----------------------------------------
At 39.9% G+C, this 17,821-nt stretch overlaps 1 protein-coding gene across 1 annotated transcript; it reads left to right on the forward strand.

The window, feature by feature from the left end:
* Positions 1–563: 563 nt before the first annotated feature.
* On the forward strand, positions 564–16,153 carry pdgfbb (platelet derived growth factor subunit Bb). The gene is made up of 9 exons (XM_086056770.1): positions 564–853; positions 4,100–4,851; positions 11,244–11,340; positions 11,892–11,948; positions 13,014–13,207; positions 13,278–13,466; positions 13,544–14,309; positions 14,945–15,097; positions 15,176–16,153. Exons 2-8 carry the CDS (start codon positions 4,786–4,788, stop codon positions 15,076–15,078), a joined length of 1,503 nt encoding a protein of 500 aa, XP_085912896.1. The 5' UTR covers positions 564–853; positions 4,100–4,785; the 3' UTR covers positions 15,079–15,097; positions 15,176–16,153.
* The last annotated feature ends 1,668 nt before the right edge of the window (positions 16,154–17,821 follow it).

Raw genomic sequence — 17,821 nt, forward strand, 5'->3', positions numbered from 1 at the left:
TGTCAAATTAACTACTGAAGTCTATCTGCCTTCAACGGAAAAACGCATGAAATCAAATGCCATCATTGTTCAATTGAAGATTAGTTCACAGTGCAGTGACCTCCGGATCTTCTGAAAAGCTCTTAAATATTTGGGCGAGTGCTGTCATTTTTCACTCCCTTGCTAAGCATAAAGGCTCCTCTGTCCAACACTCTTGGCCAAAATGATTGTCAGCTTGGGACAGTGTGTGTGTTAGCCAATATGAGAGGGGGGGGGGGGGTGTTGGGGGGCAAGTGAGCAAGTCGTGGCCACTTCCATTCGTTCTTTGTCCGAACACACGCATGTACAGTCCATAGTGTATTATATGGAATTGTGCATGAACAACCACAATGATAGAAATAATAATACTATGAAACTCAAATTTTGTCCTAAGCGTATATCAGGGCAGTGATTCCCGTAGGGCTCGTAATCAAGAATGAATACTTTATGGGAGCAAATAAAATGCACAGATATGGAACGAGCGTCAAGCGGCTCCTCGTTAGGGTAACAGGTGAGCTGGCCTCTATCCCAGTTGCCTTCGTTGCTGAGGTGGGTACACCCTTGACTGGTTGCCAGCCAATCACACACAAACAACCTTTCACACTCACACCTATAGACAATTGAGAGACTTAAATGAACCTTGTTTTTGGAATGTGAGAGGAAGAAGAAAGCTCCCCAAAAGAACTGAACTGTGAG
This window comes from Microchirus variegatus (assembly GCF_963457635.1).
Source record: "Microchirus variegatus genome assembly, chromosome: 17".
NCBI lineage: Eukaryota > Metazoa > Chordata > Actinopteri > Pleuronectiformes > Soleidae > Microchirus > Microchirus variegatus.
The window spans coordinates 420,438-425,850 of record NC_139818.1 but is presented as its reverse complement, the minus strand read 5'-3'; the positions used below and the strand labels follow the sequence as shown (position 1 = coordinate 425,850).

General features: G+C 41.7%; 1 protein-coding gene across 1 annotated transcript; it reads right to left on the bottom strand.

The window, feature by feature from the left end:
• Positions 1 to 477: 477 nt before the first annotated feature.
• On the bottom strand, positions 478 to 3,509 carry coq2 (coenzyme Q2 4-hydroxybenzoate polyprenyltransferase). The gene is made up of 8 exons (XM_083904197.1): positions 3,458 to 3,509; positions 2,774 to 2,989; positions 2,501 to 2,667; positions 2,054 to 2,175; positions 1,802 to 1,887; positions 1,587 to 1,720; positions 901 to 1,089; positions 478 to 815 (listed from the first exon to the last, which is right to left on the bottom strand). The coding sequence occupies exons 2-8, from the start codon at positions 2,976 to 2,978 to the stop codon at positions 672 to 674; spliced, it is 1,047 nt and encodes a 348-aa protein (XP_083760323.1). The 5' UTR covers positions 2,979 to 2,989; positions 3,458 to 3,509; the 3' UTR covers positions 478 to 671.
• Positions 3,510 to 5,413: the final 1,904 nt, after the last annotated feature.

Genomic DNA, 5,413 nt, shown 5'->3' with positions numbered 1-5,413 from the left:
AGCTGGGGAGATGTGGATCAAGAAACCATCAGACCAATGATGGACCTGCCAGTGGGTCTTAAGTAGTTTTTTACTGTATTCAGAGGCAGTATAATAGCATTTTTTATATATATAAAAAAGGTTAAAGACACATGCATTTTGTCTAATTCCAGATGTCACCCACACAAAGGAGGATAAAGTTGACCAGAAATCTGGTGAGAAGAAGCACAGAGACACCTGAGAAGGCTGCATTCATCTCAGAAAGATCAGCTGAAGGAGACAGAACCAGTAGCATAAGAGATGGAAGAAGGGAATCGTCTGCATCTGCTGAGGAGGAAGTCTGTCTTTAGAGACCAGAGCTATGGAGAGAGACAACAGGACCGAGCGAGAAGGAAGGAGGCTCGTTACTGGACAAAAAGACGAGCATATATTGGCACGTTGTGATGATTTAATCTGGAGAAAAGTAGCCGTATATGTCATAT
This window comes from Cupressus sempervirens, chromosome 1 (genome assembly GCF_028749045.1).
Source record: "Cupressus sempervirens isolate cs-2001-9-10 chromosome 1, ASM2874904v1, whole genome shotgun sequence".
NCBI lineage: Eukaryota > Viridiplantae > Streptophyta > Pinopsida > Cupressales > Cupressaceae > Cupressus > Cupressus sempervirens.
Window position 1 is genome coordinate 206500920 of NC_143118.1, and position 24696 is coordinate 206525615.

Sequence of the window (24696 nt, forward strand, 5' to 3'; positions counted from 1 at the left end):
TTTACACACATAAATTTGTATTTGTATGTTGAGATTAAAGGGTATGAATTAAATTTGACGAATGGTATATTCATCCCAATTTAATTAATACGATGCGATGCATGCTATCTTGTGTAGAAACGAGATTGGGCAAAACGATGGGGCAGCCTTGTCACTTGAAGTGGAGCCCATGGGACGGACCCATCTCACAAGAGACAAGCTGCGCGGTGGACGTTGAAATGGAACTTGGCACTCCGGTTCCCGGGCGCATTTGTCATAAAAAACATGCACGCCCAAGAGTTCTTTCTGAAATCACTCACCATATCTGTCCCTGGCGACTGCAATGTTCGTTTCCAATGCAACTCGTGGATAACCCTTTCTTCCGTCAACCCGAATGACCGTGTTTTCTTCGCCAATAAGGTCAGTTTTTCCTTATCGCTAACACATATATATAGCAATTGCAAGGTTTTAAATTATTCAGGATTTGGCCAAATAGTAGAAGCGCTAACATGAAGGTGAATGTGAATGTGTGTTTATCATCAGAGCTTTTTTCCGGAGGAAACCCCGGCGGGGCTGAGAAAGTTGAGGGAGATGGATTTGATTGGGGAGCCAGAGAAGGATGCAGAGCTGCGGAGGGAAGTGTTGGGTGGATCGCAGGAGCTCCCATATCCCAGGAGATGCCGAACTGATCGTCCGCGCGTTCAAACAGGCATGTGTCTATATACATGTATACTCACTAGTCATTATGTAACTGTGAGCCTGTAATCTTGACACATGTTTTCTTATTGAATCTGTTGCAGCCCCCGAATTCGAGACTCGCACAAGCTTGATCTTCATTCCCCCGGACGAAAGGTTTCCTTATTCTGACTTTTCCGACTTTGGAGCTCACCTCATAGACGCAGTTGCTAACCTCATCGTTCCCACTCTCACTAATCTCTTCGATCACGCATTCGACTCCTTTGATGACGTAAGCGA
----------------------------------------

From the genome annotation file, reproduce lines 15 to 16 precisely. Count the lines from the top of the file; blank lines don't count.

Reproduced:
• On the bottom strand, positions 478 to 3,509 carry coq2 (coenzyme Q2 4-hydroxybenzoate polyprenyltransferase). The gene is made up of 8 exons (XM_083904197.1): positions 3,458 to 3,509; positions 2,774 to 2,989; positions 2,501 to 2,667; positions 2,054 to 2,175; positions 1,802 to 1,887; positions 1,587 to 1,720; positions 901 to 1,089; positions 478 to 815 (listed from the first exon to the last, which is right to left on the bottom strand). The coding sequence occupies exons 2-8, from the start codon at positions 2,976 to 2,978 to the stop codon at positions 672 to 674; spliced, it is 1,047 nt and encodes a 348-aa protein (XP_083760323.1). The 5' UTR covers positions 2,979 to 2,989; positions 3,458 to 3,509; the 3' UTR covers positions 478 to 671.
• Positions 3,510 to 5,413: the final 1,904 nt, after the last annotated feature.